If this were any show other than Mad Men, “Field Trip” would feel a little like a filler episode. At first glance, it exists solely to move from one, fairly stable status quo to an imbalanced, all-bets-are-off new level. But Mad Men isn’t much like anything else that’s on television. Plot is treated often as a necessary evil rather than the driving force of anything. Mad Men delights in small character moments that either a) reveal to us how a character is or b) reveal to us how a character is changing or has changed. These character moments are what makes “Field Trip” (and plenty of other episodes in the show’s run) stand alone as something more remarkable and compelling than a bridge to another place.
We know that the year is 1969, and that it’s a time past Valentine’s Day, but we don’t know much else. It seems that the date is intentionally left ambiguous so as to contribute to the disorienting nature of this episode. Our characters are all in unfamiliar territory, at best, and are completely adrift, at worst. However, as unfamiliar as it all feels and is, there’s a new paradigm at Sterling Cooper & Partners. Lou is the Creative Director and has been for a few months now. To our eyes and ears, he’s despicable, but as Jim Cutler says, he’s adequate. Although business might not be exactly booming, it’s consistent. The partner who started the firm is absent; a ghost of an increasingly haunting environment, and everyone is more or less fine with it.
Everyone is fine with it, except for Don Draper, of course. For months now, Don, a man of nearly unparalleled wealth and privilege, has been out of work, living modestly and alone – and that’s putting it nicely. When we last saw him, he told his daughter that he didn’t know what he was going to do, that he was going to fix it, but he didn’t know how just yet. He’d been peddling his creative work into the agency through the vessel of ole Freddie Rumsen. He’d met with other agencies (about accepting positions that were probably beneath him, no less). His secretary, Dawn, had been keeping him abreast on what was going on in the agency. On one hand, it might seem like he’s just biding his time. Perhaps he’s finally being patient and thoughtful instead of impulsive. But on the other, sure, Don is biding his time, but only because he virtually has no other choice.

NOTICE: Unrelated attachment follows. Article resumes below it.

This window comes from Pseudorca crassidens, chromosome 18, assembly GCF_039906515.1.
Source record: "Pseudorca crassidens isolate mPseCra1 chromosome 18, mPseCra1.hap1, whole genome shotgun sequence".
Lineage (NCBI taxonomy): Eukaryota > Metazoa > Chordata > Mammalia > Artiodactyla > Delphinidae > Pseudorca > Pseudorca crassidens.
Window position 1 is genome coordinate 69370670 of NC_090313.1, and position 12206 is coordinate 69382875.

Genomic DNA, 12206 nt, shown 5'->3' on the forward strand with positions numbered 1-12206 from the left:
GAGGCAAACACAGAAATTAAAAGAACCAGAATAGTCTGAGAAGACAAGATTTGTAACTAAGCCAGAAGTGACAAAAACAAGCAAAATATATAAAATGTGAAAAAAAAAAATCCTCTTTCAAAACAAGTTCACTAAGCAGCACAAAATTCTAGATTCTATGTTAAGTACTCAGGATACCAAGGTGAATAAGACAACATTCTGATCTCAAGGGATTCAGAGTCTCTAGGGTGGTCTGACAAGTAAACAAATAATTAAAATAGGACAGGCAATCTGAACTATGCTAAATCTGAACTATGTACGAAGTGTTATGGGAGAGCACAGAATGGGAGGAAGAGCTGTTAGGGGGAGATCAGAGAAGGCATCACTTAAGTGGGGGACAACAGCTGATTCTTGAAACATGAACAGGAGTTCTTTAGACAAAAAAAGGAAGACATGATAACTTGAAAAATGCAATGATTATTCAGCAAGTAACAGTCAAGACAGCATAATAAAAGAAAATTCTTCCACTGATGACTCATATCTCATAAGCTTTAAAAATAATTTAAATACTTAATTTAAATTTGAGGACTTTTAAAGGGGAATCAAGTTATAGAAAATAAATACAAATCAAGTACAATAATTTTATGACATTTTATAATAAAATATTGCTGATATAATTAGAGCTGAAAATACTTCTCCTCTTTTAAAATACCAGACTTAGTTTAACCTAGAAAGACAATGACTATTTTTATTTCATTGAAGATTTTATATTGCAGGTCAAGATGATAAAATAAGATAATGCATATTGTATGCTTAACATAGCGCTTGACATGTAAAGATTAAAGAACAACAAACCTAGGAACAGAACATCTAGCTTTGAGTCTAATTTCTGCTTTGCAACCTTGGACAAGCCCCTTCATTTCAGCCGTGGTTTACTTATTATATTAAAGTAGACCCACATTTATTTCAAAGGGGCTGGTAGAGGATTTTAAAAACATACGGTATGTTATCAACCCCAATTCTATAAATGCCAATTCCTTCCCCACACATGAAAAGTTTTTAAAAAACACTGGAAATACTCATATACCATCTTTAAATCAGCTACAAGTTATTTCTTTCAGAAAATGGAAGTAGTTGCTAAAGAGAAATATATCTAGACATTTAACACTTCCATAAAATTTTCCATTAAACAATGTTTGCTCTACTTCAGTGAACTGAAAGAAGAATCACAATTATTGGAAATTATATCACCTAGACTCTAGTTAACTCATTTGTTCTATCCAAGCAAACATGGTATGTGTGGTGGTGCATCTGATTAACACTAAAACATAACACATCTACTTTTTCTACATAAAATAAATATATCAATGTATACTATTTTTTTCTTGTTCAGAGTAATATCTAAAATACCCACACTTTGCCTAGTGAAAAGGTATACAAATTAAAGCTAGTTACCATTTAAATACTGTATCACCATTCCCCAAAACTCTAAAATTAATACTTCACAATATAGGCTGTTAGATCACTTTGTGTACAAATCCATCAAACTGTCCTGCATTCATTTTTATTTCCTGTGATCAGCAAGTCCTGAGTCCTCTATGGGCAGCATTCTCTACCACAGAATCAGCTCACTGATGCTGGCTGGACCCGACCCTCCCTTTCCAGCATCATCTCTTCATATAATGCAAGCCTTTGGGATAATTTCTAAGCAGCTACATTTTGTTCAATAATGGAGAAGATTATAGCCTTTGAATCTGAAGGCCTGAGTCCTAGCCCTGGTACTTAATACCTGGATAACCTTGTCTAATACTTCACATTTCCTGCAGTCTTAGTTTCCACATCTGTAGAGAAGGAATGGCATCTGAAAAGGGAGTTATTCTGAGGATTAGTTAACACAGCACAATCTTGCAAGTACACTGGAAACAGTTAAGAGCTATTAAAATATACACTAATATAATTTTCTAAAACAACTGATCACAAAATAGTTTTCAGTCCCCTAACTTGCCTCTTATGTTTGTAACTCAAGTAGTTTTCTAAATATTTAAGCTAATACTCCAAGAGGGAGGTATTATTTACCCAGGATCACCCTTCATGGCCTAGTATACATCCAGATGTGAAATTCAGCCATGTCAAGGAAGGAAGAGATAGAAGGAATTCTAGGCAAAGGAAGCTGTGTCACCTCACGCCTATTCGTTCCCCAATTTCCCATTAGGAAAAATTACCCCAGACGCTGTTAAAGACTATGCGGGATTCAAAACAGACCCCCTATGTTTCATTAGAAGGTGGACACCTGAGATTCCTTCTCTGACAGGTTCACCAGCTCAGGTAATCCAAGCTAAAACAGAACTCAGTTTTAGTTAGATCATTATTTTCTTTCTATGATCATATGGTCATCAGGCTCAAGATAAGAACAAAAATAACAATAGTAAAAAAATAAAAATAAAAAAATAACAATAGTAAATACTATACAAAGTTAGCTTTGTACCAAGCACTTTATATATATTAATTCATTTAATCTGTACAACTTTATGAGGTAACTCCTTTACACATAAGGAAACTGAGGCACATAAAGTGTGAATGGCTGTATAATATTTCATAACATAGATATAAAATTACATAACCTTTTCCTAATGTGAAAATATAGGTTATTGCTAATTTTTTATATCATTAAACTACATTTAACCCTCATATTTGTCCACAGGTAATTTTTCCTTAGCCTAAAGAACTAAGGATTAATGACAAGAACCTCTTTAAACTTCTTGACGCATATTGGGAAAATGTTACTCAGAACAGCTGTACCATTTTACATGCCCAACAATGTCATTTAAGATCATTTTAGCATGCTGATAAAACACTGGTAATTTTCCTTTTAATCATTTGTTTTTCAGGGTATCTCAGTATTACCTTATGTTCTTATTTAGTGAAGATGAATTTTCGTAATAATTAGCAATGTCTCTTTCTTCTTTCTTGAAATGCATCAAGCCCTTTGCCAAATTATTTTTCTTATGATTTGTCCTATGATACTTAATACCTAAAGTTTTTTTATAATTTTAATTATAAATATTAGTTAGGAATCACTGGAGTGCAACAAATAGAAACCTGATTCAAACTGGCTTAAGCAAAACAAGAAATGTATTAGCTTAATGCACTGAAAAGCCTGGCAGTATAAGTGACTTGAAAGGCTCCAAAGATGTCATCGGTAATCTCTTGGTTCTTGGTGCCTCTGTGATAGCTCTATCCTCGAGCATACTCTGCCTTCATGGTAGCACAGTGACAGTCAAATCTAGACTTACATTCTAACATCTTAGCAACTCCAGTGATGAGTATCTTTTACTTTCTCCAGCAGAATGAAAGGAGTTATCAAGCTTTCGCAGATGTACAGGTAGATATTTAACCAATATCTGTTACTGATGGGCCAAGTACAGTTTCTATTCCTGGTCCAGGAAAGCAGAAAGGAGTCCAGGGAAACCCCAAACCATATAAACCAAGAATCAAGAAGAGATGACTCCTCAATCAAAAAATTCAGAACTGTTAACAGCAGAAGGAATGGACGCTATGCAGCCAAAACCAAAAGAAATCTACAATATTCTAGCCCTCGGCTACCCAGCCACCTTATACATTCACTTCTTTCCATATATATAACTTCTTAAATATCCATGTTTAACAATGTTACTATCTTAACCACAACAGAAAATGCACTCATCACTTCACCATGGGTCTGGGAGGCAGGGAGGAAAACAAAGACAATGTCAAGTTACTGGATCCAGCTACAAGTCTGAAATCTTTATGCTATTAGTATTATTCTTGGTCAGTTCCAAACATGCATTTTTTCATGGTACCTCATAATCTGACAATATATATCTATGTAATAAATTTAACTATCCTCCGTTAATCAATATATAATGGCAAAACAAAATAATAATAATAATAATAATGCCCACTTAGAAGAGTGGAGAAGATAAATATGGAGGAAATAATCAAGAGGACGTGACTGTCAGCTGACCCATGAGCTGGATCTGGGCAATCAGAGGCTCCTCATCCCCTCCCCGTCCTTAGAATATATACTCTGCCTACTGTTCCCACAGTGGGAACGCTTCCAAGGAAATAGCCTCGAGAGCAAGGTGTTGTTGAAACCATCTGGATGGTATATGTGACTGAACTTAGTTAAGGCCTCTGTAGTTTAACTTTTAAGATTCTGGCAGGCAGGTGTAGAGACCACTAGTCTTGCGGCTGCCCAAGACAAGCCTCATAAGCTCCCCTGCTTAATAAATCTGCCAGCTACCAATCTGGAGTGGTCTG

At the beginning of “Field Trip,” we see Don getting restless. It’s hard to blame him; he can only go see so many matinees at the movie theater. He calls and bothers Dawn, who’s simply way too busy to handle all of the responsibilities of her new position and deal with this delusional guy who was basically fired months ago; he just doesn’t know it yet. Don really needs something to do, and when Megan’s agent gives him a call, he gets that something; it’s just not a particularly appealing mission. Don is tasked with rebuking his wife for how she’s been conducting herself in California. Now, Don isn’t in California. He’s only vaguely aware of what she’s really doing over there. All he has to go on is the word of a sleazy, condescending swindler that Don instinctively didn’t even like in the first place. Going over and “surprising her” with a reprimand is going to go just great, right? Obviously not, but that’s how we end up with the first of our titular field trips. (Remember that episode titles of Mad Men seldom only have one meaning.)
The other field trip is more literal. Sweet, naïve Bobby Draper has a field trip to an old farm, and he couldn’t be more excited. “They make butter. And grow eggs!” he hilariously exclaims. Much to his delight, his mother Betty agrees to chaperone. Bobby adores and is generally in awe of his mother, but he has such a hard time connecting with her. All he wants to do is make her proud and have her love him, but she’s so unreachable. However, Betty is more concerned with herself and her feelings than she is with her son’s. She can’t focus her energies on teaching Bobby how to grow up, because she’s never quite figured out how to do it herself.
In a way, her failings aren’t any different than anyone else’s on the show. They’re in equal part because of her inner character, and because of her failure to adapt to the times. She admits as much early on in the episode. “Maybe I’m old fashioned,” she says to her old friend, Francine. But much to her chagrin never has there been a worse time to be old fashioned. The times are favoring, as Pepsi and a season two episode put it, “those who think young”. Betty is ever prim, proper and elegant in a time when relaxed, loose and free has become the new normal. Everyone is aware that she’s stunning, as she coolly smokes her cigarettes outside the barn, but she stands out and is incapable of merely fitting in. Upon meeting the very pretty and young teacher that Bobby so clearly adores, Betty cattily remarks, “That blouse says she likes everyone.” She’s long based her self worth on her looks, perfectly willing to objectify herself if it makes her feel better. But in “Field Trip,” she shows that she wants to be an object of affection just as much as she wants to be an object to be ogled. When she offers to drink warm, fresh milk, she isn’t trying to be attractive – though you know she’d do what she could to show she’s hotter than the teacher, if she was among different company – she’s saying, “Look at me! I’m a cool mom”.